Business Etiquette, Languages & Culture
Japanese is the only official language. Since WWII, all Japanese have studied English at school and English is spoken by growing numbers. But few people other than officials, academics and businessmen who are in frequent contact with foreigners can speak it well.
Bear in mind many Japanese are sometimes too polite to let you know when they do not fully understand.
Keep what you say simple and straightforward. The same is true if an interpreter is used. Speak in short bursts, which can be easily translated. Don't ask rhetorical questions and try to avoid idioms.
A list of local translators and interpreters is available on request form the UKTI team at the British Embassy in Tokyo and the Consulate General in Osaka.
A few words of Japanese can go a long way. Here are a few commonly-used phrases:
|Good morning (used up to about 10am)
|Hello / Good day (used from about 10am)
|I am sorry
|Yes (I've heard you)
The EU-Japan Centre for Industrial Co-operation (www.eujapan.com) offers language training programmes and study tours.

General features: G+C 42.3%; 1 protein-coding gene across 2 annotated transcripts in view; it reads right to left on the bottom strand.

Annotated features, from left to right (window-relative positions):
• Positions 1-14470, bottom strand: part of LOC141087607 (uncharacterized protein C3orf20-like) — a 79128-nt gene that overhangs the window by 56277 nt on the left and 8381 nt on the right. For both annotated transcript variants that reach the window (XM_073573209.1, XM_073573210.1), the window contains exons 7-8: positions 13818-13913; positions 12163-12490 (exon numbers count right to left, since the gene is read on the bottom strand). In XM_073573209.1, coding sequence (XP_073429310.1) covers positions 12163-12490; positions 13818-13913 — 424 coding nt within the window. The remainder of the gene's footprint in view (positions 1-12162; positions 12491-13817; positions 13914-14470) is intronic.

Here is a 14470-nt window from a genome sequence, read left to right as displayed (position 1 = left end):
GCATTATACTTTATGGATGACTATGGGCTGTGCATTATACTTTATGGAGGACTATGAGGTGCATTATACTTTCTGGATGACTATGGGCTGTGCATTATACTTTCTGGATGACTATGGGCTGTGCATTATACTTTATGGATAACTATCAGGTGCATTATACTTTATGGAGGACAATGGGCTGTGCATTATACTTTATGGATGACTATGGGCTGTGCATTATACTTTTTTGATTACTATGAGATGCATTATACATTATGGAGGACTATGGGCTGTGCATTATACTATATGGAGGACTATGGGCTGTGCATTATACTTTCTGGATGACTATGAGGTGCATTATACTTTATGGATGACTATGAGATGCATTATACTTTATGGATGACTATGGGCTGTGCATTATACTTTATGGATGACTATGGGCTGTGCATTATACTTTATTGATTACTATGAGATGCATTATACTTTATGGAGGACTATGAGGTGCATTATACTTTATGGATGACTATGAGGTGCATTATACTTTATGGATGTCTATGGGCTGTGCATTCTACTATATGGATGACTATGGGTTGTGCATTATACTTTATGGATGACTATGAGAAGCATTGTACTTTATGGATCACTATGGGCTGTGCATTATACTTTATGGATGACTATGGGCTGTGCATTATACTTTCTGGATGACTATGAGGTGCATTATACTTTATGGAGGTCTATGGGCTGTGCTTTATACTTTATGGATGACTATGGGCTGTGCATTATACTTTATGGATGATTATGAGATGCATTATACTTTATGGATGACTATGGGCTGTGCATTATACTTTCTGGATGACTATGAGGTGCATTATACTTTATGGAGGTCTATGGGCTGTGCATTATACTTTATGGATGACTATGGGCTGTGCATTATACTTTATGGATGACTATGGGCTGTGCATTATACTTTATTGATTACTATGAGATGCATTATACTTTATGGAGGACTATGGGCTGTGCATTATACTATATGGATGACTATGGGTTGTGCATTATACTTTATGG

Meetings and Presentations
Despite what some say about the uniqueness of Japan, business is business here as elsewhere, and increasingly cosmopolitan. So you need not worry unduly about the niceties of Japanese etiquette.
However, here are UKTI's top ten tips:
1. Punctuality - try to arrive early for meetings or functions and expect Japanese guests to do the same.
2. Please make sure you have bi-lingual business cards - UKTI Tokyo can proofread them for you.
3. Please send hard copies of your literature to Japanese companies. Internet links and pdfs are not always opened.
4. If you are bringing a gift, have it professionally wrapped.
5. If you are planning to visit a number of destinations within Japan it may be more economical to purchase a Japan Rail (JR) Pass in the UK (www.jrpass.com/) before departure to Japan.
6. It is good manners to send a thank you note soon after your visit to Japan. Please therefore draft your thank you letters in advance of your visit.
7. When planning company meetings, you should aim for a realistic number of calls per day. Two is normal, three is difficult within working hours.
8. When exchanging business cards, try to accept and offer cards with both hands. Your business card will be studied carefully as your interlocutor seeks to understand your position and role. Please do not write notes on your contact's business card but place it on the table of the meeting where you can see it.
9. Please beware of asking pointed questions as you may make your interlocutor feel uncomfortable. Please listen to everything that is said, even small talk as it can be significant.
10. If your Japanese host invites you for dinner, please accept. These occasions are fun, informative and an important part of doing business in Japan.
Source - UKTI